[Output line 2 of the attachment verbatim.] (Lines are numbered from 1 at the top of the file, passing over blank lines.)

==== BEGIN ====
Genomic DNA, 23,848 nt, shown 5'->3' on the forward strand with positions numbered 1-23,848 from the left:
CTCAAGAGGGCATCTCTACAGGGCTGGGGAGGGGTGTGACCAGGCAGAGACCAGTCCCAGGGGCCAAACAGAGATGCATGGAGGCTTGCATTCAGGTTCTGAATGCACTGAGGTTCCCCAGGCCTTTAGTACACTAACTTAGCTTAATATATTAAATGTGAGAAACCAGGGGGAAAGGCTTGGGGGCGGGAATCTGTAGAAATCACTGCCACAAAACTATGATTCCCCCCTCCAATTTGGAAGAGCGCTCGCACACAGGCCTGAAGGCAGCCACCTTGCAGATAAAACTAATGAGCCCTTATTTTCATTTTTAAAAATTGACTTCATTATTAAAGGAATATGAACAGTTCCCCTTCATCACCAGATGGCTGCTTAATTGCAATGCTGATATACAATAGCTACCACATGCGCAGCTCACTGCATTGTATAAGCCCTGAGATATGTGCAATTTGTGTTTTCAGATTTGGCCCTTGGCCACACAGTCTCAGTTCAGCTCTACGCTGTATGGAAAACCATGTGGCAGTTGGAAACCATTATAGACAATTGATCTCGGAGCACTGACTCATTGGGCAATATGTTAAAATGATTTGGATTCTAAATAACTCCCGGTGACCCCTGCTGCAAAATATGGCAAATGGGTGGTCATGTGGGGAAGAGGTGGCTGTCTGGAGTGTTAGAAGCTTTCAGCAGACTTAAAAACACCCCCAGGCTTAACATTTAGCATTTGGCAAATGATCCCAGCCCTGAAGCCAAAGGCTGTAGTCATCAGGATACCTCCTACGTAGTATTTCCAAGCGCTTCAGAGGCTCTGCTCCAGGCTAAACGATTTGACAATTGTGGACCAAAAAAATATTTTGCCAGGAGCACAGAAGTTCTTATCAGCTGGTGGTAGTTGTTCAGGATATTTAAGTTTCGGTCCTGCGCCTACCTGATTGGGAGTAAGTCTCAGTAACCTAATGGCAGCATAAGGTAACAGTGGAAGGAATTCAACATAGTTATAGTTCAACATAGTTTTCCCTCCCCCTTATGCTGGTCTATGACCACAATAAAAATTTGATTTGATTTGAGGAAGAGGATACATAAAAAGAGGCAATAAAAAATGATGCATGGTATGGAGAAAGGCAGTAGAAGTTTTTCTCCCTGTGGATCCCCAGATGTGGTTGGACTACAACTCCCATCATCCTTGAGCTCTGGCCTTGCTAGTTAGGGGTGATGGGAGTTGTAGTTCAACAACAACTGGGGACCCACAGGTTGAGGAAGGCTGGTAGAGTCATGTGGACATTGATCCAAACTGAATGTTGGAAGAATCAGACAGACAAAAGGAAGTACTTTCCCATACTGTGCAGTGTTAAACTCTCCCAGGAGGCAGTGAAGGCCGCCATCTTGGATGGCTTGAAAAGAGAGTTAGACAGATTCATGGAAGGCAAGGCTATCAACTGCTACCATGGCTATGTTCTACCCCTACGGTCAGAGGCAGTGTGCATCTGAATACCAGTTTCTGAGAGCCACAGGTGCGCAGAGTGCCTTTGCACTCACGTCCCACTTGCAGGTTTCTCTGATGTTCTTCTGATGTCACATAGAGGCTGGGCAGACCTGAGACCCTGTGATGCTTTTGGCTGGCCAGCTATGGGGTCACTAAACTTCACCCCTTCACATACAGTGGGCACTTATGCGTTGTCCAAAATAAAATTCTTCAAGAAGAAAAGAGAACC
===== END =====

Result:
CTCAAGAGGGCATCTCTACAGGGCTGGGGAGGGGTGTGACCAGGCAGAGACCAGTCCCAGGGGCCAAACAGAGATGCATGGAGGCTTGCATTCAGGTTCTGAATGCACTGAGGTTCCCCAGGCCTTTAGTACACTAACTTAGCTTAATATATTAAATGTGAGAAACCAGGGGGAAAGGCTTGGGGGCGGGAATCTGTAGAAATCACTGCCACAAAACTATGATTCCCCCCTCCAATTTGGAAGAGCGCTCGCACACAGGCCTGAAGGCAGCCACCTTGCAGATAAAACTAATGAGCCCTTATTTTCATTTTTAAAAATTGACTTCATTATTAAAGGAATATGAACAGTTCCCCTTCATCACCAGATGGCTGCTTAATTGCAATGCTGATATACAATAGCTACCACATGCGCAGCTCACTGCATTGTATAAGCCCTGAGATATGTGCAATTTGTGTTTTCAGATTTGGCCCTTGGCCACACAGTCTCAGTTCAGCTCTACGCTGTATGGAAAACCATGTGGCAGTTGGAAACCATTATAGACAATTGATCTCGGAGCACTGACTCATTGGGCAATATGTTAAAATGATTTGGATTCTAAATAACTCCCGGTGACCCCTGCTGCAAAATATGGCAAATGGGTGGTCATGTGGGGAAGAGGTGGCTGTCTGGAGTGTTAGAAGCTTTCAGCAGACTTAAAAACACCCCCAGGCTTAACATTTAGCATTTGGCAAATGATCCCAGCCCTGAAGCCAAAGGCTGTAGTCATCAGGATACCTCCTACGTAGTATTTCCAAGCGCTTCAGAGGCTCTGCTCCAGGCTAAACGATTTGACAATTGTGGACCAAAAAAATATTTTGCCAGGAGCACAGAAGTTCTTATCAGCTGGTGGTAGTTGTTCAGGATATTTAAGTTTCGGTCCTGCGCCTACCTGATTGGGAGTAAGTCTCAGTAACCTAATGGCAGCATAAGGTAACAGTGGAAGGAATTCAACATAGTTATAGTTCAACATAGTTTTCCCTCCCCCTTATGCTGGTCTATGACCACAATAAAAATTTGATTTGATTTGAGGAAGAGGATACATAAAAAGAGGCAATAAAAAATGATGCATGGTATGGAGAAAGGCAGTAGAAGTTTTTCTCCCTGTGGATCCCCAGATGTGGTTGGACTACAACTCCCATCATCCTTGAGCTCTGGCCTTGCTAGTTAGGGGTGATGGGAGTTGTAGTTCAACAACAACTGGGGACCCACAGGTTGAGGAAGGCTGGTAGAGTCATGTGGACATTGATCCAAACTGAATGTTGGAAGAATCAGACAGACAAAAGGAAGTACTTTCCCATACTGTGCAGTGTTAAACTCTCCCAGGAGGCAGTGAAGGCCGCCATCTTGGATGGCTTGAAAAGAGAGTTAGACAGATTCATGGAAGGCAAGGCTATCAACTGCTACCATGGCTATGTTCTACCCCTACGGTCAGAGGCAGTGTGCATCTGAATACCAGTTTCTGAGAGCCACAGGTGCGCAGAGTGCCTTTGCACTCACGTCCCACTTGCAGGTTTCTCTGATGTTCTTCTGATGTCACATAGAGGCTGGGCAGACCTGAGACCCTGTGATGCTTTTGGCTGGCCAGCTATGGGGTCACTAAACTTCACCCCTTCACATACAGTGGGCACTTATGCGTTGTCCAAAATAAAATTCTTCAAGAAGAAAAGAGAACC